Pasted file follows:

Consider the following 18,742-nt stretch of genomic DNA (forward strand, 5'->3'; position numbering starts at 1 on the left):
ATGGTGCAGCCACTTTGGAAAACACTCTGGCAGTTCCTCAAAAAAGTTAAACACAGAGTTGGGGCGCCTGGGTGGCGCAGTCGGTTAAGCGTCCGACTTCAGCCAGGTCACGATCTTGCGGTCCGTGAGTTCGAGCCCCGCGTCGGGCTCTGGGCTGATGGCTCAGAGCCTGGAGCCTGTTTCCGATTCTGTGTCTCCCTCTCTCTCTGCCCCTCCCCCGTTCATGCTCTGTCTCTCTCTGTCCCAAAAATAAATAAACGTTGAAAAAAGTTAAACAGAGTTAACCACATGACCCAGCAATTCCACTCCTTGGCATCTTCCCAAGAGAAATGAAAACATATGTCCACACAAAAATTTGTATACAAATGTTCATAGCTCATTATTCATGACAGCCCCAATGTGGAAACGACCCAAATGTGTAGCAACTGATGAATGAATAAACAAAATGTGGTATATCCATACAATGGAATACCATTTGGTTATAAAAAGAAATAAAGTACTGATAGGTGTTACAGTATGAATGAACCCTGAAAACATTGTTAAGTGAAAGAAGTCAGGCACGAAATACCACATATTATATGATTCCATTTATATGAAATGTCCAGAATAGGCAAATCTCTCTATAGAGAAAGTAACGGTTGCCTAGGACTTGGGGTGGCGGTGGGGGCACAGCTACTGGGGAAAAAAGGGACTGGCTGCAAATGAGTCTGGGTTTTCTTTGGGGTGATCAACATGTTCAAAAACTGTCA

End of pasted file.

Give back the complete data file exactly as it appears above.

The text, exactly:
Consider the following 18,742-nt stretch of genomic DNA (forward strand, 5'->3'; position numbering starts at 1 on the left):
ATGGTGCAGCCACTTTGGAAAACACTCTGGCAGTTCCTCAAAAAAGTTAAACACAGAGTTGGGGCGCCTGGGTGGCGCAGTCGGTTAAGCGTCCGACTTCAGCCAGGTCACGATCTTGCGGTCCGTGAGTTCGAGCCCCGCGTCGGGCTCTGGGCTGATGGCTCAGAGCCTGGAGCCTGTTTCCGATTCTGTGTCTCCCTCTCTCTCTGCCCCTCCCCCGTTCATGCTCTGTCTCTCTCTGTCCCAAAAATAAATAAACGTTGAAAAAAGTTAAACAGAGTTAACCACATGACCCAGCAATTCCACTCCTTGGCATCTTCCCAAGAGAAATGAAAACATATGTCCACACAAAAATTTGTATACAAATGTTCATAGCTCATTATTCATGACAGCCCCAATGTGGAAACGACCCAAATGTGTAGCAACTGATGAATGAATAAACAAAATGTGGTATATCCATACAATGGAATACCATTTGGTTATAAAAAGAAATAAAGTACTGATAGGTGTTACAGTATGAATGAACCCTGAAAACATTGTTAAGTGAAAGAAGTCAGGCACGAAATACCACATATTATATGATTCCATTTATATGAAATGTCCAGAATAGGCAAATCTCTCTATAGAGAAAGTAACGGTTGCCTAGGACTTGGGGTGGCGGTGGGGGCACAGCTACTGGGGAAAAAAGGGACTGGCTGCAAATGAGTCTGGGTTTTCTTTGGGGTGATCAACATGTTCAAAAACTGTCA